Chinese 3D printing startup, Polymaker, recently closed a hugely successful Kickstarter funding of their Polysmooth PVB filament and Polysher finishing device to the tune of over $400,000 USD. The innovative technology behind Polymaker’s first hardware product promises to remove rough unfinished layers from the 3D printed products of today, making way for smooth production-grade 3D printed products of the future.

Polymaker co-founder Xiaofan Luo sat down with Startup Living China to talk about the Kickstarter campaign, the 3D printing market, and his vision for the company.

Backstory: The Smoothness Problem in 3D Printing

3D printing technology was first introduced back in the 90s, but it was only until recently that the technology really began to kick off. The low cost of production, in terms of labor and efficiency, has made 3D printing an attractive option for creating physical products.

However, the reality of traditional 3D printing is that the finished product is not exactly ‘finished’ like plastic products that we buy in stores. It’s not glossy, nor is it smooth. Rather, what you get is a matte finish with rough layer lines all over it. This may be a small detail, but it is very important. It may even be what’s preventing from 3D technology from fully taking off.


Left: The traditional unfinished look of most 3D printed objects – rough and with visible layers. Right: Polysmooth material exposed to a fine mist of alcohol using the Polysher leaves a smooth and glossy finish.

Polymaker aims to solve that problem wit the PolySmooth PVB filament and Polysher, promising massive improvements in the surface quality of 3D printed parts. The technology revolves around two key things – the PolySmooth and the Polysher.

The PolySmooth is the filament material responsible for giving the finished product that polished look once it’s exposed to common alcohols such as isopropyl alcohol or ethanol. The material is excellent for 3D printing and should be compatible with existing extrusion-based (FDM/FFF) 3D printers.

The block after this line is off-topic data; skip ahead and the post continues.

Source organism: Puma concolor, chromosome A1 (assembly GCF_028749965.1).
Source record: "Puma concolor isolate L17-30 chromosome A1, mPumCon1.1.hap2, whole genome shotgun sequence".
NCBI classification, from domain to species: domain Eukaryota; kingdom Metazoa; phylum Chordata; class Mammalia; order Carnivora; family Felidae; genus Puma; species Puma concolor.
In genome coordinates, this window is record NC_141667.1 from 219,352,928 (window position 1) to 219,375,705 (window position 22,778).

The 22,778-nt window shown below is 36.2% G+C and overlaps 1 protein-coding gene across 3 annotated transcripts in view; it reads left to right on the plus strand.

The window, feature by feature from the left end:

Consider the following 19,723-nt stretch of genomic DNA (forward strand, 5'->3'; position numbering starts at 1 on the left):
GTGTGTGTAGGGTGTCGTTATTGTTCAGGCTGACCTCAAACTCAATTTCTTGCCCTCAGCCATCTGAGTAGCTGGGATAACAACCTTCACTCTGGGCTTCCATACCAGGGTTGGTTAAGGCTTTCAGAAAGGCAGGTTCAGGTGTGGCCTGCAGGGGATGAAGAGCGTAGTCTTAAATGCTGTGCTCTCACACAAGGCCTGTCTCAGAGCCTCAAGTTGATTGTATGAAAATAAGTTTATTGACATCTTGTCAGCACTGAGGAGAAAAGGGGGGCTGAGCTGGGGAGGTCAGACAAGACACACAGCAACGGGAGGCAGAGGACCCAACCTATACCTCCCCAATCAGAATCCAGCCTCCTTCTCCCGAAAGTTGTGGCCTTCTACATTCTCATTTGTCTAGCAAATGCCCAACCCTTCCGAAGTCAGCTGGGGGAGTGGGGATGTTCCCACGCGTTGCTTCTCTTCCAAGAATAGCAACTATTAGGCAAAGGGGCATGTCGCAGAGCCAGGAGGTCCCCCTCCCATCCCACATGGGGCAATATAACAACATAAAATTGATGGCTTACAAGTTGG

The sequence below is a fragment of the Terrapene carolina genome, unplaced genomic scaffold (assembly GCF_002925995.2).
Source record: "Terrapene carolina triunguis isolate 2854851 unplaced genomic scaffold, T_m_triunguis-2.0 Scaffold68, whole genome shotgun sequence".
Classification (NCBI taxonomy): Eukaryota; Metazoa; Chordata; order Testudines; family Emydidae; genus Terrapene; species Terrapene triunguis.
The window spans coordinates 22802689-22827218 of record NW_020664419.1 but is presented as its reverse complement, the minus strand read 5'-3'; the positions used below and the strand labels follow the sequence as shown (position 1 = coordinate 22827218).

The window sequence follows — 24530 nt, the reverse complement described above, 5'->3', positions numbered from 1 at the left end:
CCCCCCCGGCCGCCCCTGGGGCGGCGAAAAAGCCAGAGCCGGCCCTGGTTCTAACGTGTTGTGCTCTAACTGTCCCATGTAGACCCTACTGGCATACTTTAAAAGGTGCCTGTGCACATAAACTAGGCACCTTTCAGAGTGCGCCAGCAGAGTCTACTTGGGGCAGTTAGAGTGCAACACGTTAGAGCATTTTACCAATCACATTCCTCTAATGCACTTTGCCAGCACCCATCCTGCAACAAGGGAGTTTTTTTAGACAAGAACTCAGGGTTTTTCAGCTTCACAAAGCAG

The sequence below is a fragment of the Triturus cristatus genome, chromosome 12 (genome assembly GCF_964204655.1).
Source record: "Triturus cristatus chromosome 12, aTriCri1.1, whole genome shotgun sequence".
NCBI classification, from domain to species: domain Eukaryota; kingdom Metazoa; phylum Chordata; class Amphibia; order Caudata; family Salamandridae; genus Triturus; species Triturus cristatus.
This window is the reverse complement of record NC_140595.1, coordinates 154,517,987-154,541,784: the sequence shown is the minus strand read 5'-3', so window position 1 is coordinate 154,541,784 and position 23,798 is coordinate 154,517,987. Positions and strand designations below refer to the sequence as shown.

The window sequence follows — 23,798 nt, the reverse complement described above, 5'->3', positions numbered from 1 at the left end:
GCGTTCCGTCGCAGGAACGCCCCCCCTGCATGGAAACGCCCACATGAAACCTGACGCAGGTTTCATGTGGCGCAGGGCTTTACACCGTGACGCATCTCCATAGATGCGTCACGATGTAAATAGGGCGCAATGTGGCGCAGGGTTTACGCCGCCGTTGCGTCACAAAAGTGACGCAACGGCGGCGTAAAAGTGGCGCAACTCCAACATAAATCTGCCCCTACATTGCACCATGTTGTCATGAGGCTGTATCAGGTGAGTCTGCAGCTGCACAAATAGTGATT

Polymaker’s Polysher device applies an even aerosolized coat of alcohol to an object printed with Polysmooth PVB material. The alcohol chemically breaks down the uneven layers of the surface left behind from the printing process, leaving behind a smooth finish.

Of course, the material is just half of the equation. Once you have your 3D printed part using PolySmooth, the Polysher device then exposes the 3D printed part to an aerosolized form of alcohol and puts the final touch. The resulting product is a smooth 3D printed part with none of the annoying, rough layer lines.

Polymaker’s PolySmooth PVB material and Polysher device are set to radically change the perception of the capabilities of modern 3D printing technology. This new innovation will benefit makers, educators, and industries alike, potentially opening a new era of mainstream adoption of 3D printing.

Interview with Xiaofan Luo, co-founder of Polymaker

Dr. Xiaofan Luo is the co-founder of Polymaker, a Shanghai-based 3D printing startup.

Dr. Xiaofan Luo is the co-founder of Polymaker, a Shanghai-based 3D printing startup.


  1. How does the Polymaker story begin? What was the inspiration behind the formation of your 3D printing company?

It has to do with my first encounter with 3D printing, which was back in 2008.  I was a PhD student studying in the US and working on a project aimed at developing a new biodegradable polymer for cardiovascular stents.  We had the material developed, and were looking for a technique to manufacture the stents, as most of the stents back then were made in metal and polymeric stents were relatively new.